Taking the Pulse of the Nation (TTPN) surveys the Australian population to capture their sentiments and behaviours related to current economic and social issues
Since 2020, the Taking the Pulse of the Nation (TTPN) survey has collected compelling information on the changing behaviours and attitudes of Australians. Together, Melbourne Institute and Roy Morgan understand the value in capturing the voices of Australians on the issues that matter right now. We use this information to create expert analyses to directly inform social and economic policies for our Nation.
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Twelve months later: Most Australians facing high levels of challenges covering housing and/or food costs
Since August 2022, we have asked respondents questions related to food and housing security and found many were reporting high levels of insecurity. This Taking the Pulse of the Nation (TTPN) report compares responses from the surveys conducted in August 2022, February 2023, and August 2023.
While there have been modest improvements for some, we find younger adults, singles, single parents, the unemployed, and those with high levels of mental distress continue to report high levels of insecurity.1 When we include other sources of financial security, such as paying utility bills and deferring medical attention, we find most groups (those aged 18-54, singles, single parents, couples with children, unemployed, part-timers, and those living in Queensland, Western Australia, Tasmania, and the Northern Territory) report rates greater than 50 percent for one or more of housing, energy, health, and food insecurities.2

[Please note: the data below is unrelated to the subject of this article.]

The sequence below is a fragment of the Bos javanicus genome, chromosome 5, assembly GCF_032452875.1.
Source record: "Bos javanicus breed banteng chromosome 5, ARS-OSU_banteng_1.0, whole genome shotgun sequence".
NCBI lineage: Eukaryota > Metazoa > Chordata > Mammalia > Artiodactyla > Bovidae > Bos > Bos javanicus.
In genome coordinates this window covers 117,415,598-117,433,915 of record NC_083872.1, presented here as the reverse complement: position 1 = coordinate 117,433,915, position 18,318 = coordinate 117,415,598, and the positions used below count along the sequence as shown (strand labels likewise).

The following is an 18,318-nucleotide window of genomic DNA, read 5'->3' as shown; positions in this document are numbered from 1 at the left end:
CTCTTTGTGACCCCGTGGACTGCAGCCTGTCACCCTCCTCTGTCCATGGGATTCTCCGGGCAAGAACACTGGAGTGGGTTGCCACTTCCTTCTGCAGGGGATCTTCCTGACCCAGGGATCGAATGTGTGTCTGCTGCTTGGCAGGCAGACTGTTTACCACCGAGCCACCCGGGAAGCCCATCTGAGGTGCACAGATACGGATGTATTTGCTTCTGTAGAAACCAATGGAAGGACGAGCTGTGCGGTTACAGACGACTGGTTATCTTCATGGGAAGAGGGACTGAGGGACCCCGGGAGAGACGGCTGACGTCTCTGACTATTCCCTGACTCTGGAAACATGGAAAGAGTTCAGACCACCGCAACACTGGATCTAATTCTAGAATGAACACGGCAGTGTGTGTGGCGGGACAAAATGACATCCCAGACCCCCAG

Compared to six months ago, we see increases in challenges associated with covering housing/utilities and seeing a doctor. For many groups, challenges associated with getting enough food (and healthy food) have started to decline.
Challenges putting food on the table and covering housing costs remain high
In many groups, at least 20 percent of respondents have difficulty making ends meet in terms of eating or paying for housing. The exceptions are individuals over the age of 55, couples, couples with children, those with low mental distress, those employed full-time, those living in cities, and those living in Queensland, Victoria, Western Australia, ACT, and South Australia. Although rates are high, if we focus on food and housing problems only, rates have declined for many groups over the past 12 months.
When challenges in paying utility and medical bills are added, insecurity rates exceed 30 percent across all groups